Published originally in Humanity, an arena of critique and commitment No. 2, December 1964. Reprinted with permission of Lynne Hollander. Copyright 1998 by Lynne Hollander.
I originally intended to revise [this] thoroughly. I have since changed my mind, deciding to have it reprinted as first taken from a tape made in Sproul Hall during the December sit-in. I find the article does not even conform to the subject of the title. But I also believe that a positive purpose would be served by preserving the text.
Last summer I went to Mississippi to join the struggle there for civil rights. This fall I am engaged in another phase of the same struggle, this time in Berkeley. The two battlefields may seem quite different to some observers, but this is not the case. The same rights are at stake in both places—the right to participate as citizens in democratic society and the right to due process of law. Further, it is a struggle against the same enemy. In Mississippi an autocratic and powerful minority rules, through organized violence, to suppress the vast, virtually powerless majority. In California, the privileged minority manipulates the university bureaucracy to suppress the students' political expression. That "respectable" bureaucracy masks the financial plutocrats; that impersonal bureaucracy is the efficient enemy in a "Brave New World."
In our free-speech fight at the University of California, we have come up against what may emerge as the greatest problem of our nation —depersonalized, unresponsive bureaucracy. We have encountered the organized status quo in Mississippi, but it is the same in Berkeley. Here we find it impossible usually to meet with anyone but secretaries. Beyond that, we find functionaries who cannot make policy but can only hide behind the rules. We have discovered total lack of response on the part of the policy makers. To grasp a situation which is truly Kafkaesque, it is necessary to understand the bureaucratic mentality. And we have learned quite a bit about it this fall, more outside the classroom than in.
As bureaucrat, an administrator believes that nothing new happens. He occupies an a-historical point of view. In September, to get the attention of this bureaucracy which had issued arbitrary edicts suppressing student political expression and refused to discuss its action, we held a sit-in on the campus. We sat around a police car and kept it immobilized for over thirty-two hours. At last, the administrative bureaucracy agreed to negotiate. But instead, on the following Monday, we discovered that a committee had been appointed, in accordance with usual regulations, to resolve the dispute. Our attempt to convince any of the administrators that an event had occurred, that something new had happened, failed. They saw this simply as something to be handled by normal university procedures.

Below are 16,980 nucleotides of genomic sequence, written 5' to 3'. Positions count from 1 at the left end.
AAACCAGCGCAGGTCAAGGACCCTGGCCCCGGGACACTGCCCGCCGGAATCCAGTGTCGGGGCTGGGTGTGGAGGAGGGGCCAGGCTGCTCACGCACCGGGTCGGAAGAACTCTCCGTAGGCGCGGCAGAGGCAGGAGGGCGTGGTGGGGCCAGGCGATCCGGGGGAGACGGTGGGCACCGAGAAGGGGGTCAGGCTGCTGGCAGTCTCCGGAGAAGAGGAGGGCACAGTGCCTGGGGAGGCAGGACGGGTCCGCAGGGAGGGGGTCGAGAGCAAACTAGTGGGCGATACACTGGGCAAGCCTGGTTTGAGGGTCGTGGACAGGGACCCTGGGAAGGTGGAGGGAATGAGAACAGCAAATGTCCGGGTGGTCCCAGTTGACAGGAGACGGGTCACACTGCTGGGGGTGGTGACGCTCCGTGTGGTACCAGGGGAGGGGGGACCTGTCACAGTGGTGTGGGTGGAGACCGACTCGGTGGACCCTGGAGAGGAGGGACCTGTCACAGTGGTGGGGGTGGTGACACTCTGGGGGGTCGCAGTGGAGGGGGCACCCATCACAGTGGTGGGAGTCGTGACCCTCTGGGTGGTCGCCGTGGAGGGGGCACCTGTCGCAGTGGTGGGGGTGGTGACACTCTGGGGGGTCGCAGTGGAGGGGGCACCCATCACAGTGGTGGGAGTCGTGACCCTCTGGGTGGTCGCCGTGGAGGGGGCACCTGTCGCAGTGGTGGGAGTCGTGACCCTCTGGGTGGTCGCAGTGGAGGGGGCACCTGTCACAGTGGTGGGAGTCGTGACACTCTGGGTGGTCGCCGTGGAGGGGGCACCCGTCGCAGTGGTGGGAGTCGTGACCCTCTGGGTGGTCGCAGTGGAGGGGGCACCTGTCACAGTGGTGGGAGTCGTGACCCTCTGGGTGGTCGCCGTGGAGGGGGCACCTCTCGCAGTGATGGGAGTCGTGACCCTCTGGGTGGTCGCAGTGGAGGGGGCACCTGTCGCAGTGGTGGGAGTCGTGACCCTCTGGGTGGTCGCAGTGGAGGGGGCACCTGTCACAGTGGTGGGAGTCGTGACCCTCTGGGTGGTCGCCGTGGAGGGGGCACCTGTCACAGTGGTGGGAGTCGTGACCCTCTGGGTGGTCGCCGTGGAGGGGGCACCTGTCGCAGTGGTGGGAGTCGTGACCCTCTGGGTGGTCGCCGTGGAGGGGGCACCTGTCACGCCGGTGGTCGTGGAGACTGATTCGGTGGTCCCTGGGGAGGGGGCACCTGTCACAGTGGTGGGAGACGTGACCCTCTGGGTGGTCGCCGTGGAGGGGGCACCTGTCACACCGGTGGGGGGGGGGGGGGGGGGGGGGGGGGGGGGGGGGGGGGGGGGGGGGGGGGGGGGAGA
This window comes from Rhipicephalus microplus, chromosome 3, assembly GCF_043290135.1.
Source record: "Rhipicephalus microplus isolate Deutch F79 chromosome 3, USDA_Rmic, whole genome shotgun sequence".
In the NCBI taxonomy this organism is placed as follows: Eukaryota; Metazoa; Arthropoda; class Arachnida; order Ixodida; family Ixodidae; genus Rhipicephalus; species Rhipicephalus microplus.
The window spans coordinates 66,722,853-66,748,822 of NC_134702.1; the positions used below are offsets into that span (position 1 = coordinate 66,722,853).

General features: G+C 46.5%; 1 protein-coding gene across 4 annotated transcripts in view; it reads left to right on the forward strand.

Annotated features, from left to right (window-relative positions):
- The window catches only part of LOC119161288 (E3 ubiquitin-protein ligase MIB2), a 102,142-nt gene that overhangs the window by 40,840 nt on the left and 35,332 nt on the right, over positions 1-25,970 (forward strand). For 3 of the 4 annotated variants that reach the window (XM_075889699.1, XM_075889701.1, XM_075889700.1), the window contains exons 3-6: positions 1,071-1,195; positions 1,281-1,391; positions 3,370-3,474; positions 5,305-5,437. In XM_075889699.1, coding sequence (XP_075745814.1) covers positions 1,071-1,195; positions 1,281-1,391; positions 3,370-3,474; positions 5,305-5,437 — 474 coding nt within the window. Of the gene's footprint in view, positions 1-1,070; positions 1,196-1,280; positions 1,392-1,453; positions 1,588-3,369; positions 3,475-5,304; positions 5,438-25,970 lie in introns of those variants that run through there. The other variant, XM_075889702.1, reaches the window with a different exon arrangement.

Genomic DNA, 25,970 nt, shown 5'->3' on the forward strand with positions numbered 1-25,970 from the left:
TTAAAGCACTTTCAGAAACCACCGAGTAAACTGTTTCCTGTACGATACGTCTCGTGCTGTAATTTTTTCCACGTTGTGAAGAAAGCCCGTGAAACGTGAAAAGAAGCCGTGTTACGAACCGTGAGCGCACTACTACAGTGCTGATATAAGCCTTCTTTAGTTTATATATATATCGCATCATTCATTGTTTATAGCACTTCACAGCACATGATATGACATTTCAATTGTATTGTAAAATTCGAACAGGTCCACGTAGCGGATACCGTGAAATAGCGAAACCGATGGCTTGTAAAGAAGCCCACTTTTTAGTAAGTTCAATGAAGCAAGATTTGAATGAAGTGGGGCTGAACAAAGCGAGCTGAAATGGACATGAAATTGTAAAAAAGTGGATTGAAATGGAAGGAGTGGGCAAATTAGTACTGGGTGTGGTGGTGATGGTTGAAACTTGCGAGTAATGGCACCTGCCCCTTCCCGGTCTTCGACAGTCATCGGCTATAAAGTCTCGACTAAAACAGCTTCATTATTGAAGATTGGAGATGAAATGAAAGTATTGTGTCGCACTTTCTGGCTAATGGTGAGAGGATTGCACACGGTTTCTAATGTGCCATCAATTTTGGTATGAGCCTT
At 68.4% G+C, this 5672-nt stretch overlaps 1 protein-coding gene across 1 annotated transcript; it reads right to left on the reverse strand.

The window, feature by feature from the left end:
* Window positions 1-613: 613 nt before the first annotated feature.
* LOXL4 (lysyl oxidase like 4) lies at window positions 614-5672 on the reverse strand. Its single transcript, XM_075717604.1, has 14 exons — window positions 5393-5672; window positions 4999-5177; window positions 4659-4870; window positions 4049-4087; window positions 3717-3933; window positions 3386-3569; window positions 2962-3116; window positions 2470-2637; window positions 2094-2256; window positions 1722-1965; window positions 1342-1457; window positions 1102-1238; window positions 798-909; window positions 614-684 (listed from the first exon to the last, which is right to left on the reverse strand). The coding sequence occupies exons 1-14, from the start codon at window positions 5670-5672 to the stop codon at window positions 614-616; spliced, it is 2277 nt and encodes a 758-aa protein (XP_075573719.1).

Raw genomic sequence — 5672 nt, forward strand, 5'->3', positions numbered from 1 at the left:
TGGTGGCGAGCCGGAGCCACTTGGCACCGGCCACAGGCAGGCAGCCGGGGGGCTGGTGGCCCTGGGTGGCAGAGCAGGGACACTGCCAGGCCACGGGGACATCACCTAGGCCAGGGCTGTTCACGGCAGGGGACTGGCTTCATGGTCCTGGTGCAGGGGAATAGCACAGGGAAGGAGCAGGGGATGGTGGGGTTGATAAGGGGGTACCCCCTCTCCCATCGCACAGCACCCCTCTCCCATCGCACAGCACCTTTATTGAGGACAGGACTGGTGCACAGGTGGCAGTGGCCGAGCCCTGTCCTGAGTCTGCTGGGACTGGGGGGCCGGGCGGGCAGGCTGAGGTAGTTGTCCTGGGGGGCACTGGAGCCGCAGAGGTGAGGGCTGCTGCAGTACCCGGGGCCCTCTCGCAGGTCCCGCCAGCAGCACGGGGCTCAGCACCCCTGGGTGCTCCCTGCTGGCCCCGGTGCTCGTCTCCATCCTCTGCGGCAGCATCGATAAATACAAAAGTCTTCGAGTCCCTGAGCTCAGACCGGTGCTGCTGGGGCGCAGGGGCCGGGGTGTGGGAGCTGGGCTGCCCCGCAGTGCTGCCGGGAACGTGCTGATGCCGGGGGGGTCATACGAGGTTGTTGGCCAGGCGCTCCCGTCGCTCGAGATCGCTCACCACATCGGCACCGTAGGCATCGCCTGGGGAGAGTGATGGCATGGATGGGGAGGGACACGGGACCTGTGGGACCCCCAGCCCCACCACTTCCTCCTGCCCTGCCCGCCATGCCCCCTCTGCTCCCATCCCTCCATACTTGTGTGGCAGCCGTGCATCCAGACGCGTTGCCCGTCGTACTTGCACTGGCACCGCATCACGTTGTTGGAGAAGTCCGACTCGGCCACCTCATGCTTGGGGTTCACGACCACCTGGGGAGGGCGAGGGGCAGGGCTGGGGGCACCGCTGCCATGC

The same is true of all bureaucracies. They begin as tools, means to certain legitimate goals, and they end up feeding their own existence. The conception that bureaucrats have is that history has in fact come to an end. No events can occur now that the Second World War is over which can change American society substantially. We proceed by standard procedures as we are.
The most crucial problems facing the United States today are the problem of automation and the problem of racial injustice. Most people who will be put out of jobs by machines will not accept an end to events, this historical plateau, as the point beyond which no change occurs. Negroes will not accept an end to history here. All of us must refuse to accept history's final judgment that in America there is no place in society for people whose skins are dark. On campus students are not about to accept it as fact that the university has ceased evolving and is in its final state of perfection, that students and faculty are respectively raw material and employees, or that the university is to be autocratically run by unresponsive bureaucrats.
Here is the real contradiction: the bureaucrats hold history as ended. As a result significant parts of the population both on campus and off are dispossessed and these dispossessed are not about to accept this a-historical point of view. It is out of this that the conflict has occurred with the university bureaucracy and will continue to occur until that bureaucracy becomes responsive or until it is clear the university cannot function.
The things we are asking for in our civil-rights protests have a deceptively quaint ring. We are asking for the due process of law. We are asking for our actions to be judged by committees of our peers. We are asking that regulations ought to be considered as arrived at legitimately only from the consensus of the governed. These phrases are all pretty old, but they are not being taken seriously in America today, nor are they being taken seriously on the Berkeley campus.